Culture

Frozen Planet II review – TV so relentlessly wondrous that you’ll feel like a child again

Eleven years after the BBC Natural History Unit led by Alastair Fothergill and Vanessa Berlowitz capped its trilogy of documentary series on the wonders of our planet with the icy grandeurs of Frozen Planet, they return with a sequel – “To witness new wonders while there is still time to save them”. That’s Sir David Attenborough speaking. You knew that.

The opening montage of Frozen Planet II (BBC One) lays out the promise of pandas, penguins and polar bears, all brought to us by the latest in technology; racer drones are deployed for the first time, Attenborough tells us. The accumulated skills and wisdom of decades enable them to capture these extraordinary images and put them together with a grace that is seemingly effortless. It is only occasionally you remember to stop and marvel that you will be following that emperor penguin chick into the freezing waters of the Antarctic seas, or swooping above that Weddell seal for the perfect aerial shot as the ice floe fragments around him under the lashing tails of massed killer whales working in fatal unison.

Spitting on the notion of feline elegance … The Pallas’s cat.
Spitting on the notion of feline elegance … The Pallas’s cat. Photograph: Screen Grab/BBC Studios

It is, like every episode of the original and of Blue Planet and Planet Earth before it, an hour of wonders. Actually, 50 minutes of wonders now. Syndication deals need to allow for advertisement time in other countries. The uninterrupted viewing allowed by the BBC might not be quite as breathtaking as the Siberian tiger crunching through a snowy forest, but it deserves its own little moment of appreciation.

The first instalment works its way up from Antarctica to the Arctic via the Great Steppe, north of the Himalayas, the boreal forests (where the Siberian tiger roams a 700-square-mile territory looking for the 10kg of slower animal it needs a day) and Greenland. To avert the risk of falling victim to Stendhal syndrome, numbed by the relentless beauty of it all, the sweeping majesty is carefully punctuated with lighter moments.

The awards in this category must be given to the Pallas’s cat, a squat, lavishly furred oblong who looks as if he’s eaten three other Pallas’s cats and a bulldog. He spits on the notion of feline elegance and would rather walk backwards into hell than break eye contact with a foe. He is a cat for our times and I want an animated series about his accidental arrival in Florida, abundant merch and Twitter clips of him staring out of the screen with contempt for us all.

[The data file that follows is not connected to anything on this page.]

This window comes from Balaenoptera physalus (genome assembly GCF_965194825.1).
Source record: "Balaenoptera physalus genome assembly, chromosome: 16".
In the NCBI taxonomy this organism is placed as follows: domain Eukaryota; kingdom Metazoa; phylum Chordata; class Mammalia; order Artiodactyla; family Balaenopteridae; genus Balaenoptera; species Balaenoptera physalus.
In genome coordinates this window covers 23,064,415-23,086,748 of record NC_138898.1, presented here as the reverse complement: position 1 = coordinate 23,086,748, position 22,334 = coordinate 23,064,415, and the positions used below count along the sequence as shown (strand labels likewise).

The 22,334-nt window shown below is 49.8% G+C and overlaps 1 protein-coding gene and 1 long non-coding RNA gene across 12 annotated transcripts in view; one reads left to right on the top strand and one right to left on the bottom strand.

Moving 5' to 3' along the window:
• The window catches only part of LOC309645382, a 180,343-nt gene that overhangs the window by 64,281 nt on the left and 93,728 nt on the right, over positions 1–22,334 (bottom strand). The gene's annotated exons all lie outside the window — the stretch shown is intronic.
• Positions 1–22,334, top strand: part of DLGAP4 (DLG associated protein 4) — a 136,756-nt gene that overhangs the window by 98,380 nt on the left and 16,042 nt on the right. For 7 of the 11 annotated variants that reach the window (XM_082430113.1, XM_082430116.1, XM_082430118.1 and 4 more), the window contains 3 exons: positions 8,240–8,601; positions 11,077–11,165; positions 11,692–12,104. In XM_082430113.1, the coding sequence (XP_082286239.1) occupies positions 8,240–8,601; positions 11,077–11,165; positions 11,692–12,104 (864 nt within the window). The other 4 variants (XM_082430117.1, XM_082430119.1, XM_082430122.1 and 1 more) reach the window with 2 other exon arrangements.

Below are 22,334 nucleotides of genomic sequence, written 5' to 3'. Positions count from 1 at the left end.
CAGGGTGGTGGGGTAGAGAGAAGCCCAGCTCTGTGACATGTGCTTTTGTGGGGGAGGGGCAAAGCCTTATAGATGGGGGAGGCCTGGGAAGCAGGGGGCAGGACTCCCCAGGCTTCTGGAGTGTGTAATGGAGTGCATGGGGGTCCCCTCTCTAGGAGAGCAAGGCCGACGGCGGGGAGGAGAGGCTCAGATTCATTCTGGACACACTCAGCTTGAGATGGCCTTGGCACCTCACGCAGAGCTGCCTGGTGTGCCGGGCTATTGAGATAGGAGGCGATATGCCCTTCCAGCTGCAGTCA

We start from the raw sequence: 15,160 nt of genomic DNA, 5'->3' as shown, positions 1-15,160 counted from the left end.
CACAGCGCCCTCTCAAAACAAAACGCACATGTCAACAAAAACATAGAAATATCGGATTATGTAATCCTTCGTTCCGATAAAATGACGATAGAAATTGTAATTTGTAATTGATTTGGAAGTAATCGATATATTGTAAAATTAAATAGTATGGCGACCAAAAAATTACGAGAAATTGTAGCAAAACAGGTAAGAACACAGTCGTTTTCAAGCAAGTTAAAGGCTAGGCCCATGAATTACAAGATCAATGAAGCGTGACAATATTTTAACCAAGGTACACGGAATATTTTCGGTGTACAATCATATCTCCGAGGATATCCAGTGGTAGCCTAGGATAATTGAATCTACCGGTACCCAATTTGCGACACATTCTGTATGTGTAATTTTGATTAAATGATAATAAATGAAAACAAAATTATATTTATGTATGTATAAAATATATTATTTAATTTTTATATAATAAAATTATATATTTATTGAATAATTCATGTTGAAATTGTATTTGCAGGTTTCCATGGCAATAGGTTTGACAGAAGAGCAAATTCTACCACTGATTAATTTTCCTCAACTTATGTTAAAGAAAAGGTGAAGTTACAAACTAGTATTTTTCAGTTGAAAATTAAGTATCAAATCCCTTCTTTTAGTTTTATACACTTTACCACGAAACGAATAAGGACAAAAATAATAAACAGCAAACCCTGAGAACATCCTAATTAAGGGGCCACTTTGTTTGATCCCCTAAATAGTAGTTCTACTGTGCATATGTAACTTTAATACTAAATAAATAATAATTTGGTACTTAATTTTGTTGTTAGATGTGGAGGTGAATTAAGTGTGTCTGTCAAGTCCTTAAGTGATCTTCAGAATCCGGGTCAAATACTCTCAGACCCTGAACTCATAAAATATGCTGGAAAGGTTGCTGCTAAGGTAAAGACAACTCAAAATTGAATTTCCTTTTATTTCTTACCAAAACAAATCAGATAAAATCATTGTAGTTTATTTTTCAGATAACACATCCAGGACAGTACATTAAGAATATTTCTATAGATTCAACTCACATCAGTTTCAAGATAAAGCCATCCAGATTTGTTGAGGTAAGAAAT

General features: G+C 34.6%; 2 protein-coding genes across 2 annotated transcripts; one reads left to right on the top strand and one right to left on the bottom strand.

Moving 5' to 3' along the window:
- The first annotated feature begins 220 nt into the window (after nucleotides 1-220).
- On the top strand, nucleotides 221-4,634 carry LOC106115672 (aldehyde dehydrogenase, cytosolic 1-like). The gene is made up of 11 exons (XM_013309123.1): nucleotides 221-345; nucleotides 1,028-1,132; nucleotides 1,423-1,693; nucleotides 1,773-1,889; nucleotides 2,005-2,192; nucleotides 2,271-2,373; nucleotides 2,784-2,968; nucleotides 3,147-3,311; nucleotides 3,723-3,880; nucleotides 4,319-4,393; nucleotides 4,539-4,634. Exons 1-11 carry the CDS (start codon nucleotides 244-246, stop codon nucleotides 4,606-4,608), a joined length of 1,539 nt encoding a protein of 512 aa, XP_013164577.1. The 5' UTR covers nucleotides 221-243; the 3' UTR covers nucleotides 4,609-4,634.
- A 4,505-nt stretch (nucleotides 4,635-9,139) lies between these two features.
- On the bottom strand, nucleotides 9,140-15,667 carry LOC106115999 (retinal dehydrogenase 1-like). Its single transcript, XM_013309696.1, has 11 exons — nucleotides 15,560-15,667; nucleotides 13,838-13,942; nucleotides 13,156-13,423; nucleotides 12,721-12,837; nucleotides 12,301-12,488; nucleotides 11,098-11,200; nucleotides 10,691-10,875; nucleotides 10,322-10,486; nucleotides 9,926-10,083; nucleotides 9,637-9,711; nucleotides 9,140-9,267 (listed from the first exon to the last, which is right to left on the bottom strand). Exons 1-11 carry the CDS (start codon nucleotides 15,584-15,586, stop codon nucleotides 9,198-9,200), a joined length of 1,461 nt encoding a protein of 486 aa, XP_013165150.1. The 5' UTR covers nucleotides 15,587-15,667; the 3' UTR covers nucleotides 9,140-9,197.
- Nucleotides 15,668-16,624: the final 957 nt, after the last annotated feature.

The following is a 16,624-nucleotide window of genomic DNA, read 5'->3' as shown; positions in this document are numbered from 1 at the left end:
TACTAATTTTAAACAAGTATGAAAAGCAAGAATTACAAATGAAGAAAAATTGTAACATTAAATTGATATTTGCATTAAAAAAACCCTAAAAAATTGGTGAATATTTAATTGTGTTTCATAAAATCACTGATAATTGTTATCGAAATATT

But, you know, the emperor penguin chicks tobogganing down the far side of an ice mountain on their bellies were good too. And God knows, they deserve some fun after being deserted by their parents and left to navigate across 30 miles of snowy wasteland on their own before they reach a fish-stuffed sea.

This latest offering from the crack team and Sir David accomplishes its goal as effectively as ever; it makes us, in the best way, children again. You cannot stay unengaged, you cannot remain unmoved by the sight of nature in all her glory, or unawed by the sight of creatures honed by countless years of evolution to survive the apparently unsurvivable. Your eyes widen involuntarily as the scenes of howling gales, frozen peaks and troughs, and the animals wrenching a life from them sweep past.

Perfect predator … A Siberian tiger roams the forest.
Perfect predator … A Siberian tiger roams the forest. Photograph: BBC Studios

At the same time, the adult within weepingly acknowledges that, for all the stuff we have, for all the cities we’ve built, for all the art we’ve produced and the flavours of KitKat we’ve invented, we are all at heart no different from the hooded seal as he inflates his nose to attract a mate (and the red balloon in his left nostril, for that special lady) or polar bears dragging them to their doom to fill an empty belly. The rest is noise, and confectionery.

At the end of the nearly-hour, after marvelling at the musk ox – “relics from the last ice age” – and the grizzly bears and the beluga whales, we get the facts. About global warming (the Arctic is heating up twice as fast as the rest of the world), the melting ice (the summer floes polar bears depend on could be gone by 2035 and the ice being lost in Greenland alone is responsible for a quarter of the rise in global sea levels), the suffering ecosystems, the dying oceans and all the terrible rest of it. Sir David came late to explicit advocacy on environmental issues, but every programme for the last few years has delivered starker warnings and this is topped and tailed by the starkest yet. Everything we have seen, he says, needs just one thing – the planet to stop warming. “It’s now up to us to make that happen.” The Pallas’s cat stares back.

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